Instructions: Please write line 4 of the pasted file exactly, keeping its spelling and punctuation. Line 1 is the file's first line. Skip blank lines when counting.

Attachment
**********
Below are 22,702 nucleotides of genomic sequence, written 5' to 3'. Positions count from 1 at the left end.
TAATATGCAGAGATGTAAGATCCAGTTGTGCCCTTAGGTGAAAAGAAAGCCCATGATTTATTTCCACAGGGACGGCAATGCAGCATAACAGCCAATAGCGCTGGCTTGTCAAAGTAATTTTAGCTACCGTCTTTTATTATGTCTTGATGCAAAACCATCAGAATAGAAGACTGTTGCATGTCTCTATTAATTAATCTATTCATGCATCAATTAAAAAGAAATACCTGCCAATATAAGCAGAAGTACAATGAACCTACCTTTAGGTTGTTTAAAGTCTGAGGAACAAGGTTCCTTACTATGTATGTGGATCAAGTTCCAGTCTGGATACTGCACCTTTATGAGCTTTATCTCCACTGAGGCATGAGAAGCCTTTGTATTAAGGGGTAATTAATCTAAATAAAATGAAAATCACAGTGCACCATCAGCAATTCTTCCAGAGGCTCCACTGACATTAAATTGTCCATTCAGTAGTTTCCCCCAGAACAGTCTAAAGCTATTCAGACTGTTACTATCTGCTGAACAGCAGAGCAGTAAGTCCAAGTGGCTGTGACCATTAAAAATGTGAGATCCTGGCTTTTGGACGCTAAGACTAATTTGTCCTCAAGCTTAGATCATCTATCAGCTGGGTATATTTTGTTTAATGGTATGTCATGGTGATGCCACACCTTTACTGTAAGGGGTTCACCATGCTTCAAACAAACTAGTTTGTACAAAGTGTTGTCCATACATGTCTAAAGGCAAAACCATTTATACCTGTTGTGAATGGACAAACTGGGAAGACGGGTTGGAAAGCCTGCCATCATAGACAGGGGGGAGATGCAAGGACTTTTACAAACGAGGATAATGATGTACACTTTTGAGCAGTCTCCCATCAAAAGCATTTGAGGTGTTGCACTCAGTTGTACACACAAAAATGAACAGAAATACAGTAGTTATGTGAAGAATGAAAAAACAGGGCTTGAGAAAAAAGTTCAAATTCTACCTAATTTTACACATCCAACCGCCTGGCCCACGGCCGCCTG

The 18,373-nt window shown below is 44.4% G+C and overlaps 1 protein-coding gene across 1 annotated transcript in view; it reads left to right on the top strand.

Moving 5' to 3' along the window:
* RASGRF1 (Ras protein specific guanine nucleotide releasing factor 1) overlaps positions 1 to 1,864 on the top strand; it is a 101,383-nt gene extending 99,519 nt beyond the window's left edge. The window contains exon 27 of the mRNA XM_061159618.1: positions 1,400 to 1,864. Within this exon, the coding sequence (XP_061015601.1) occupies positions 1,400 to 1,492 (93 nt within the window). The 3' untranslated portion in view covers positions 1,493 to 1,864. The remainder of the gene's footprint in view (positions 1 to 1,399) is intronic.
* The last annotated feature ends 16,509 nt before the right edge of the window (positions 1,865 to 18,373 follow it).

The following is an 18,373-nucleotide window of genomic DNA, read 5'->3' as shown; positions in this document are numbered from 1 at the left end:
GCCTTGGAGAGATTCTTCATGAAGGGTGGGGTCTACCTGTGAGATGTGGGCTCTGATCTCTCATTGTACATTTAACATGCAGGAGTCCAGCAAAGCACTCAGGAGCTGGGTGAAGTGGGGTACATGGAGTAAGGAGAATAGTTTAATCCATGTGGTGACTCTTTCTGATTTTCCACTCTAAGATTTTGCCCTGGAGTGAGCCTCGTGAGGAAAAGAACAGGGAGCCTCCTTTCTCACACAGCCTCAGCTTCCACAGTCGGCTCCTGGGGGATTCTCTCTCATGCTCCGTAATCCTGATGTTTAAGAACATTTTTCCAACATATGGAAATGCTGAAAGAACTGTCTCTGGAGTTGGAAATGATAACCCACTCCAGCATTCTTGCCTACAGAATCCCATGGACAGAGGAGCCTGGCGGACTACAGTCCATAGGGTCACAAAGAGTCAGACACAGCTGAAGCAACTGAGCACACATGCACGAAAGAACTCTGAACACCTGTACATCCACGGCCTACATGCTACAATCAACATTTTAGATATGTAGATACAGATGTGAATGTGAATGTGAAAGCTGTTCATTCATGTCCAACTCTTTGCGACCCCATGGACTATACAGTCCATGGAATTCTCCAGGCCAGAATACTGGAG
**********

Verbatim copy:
Moving 5' to 3' along the window: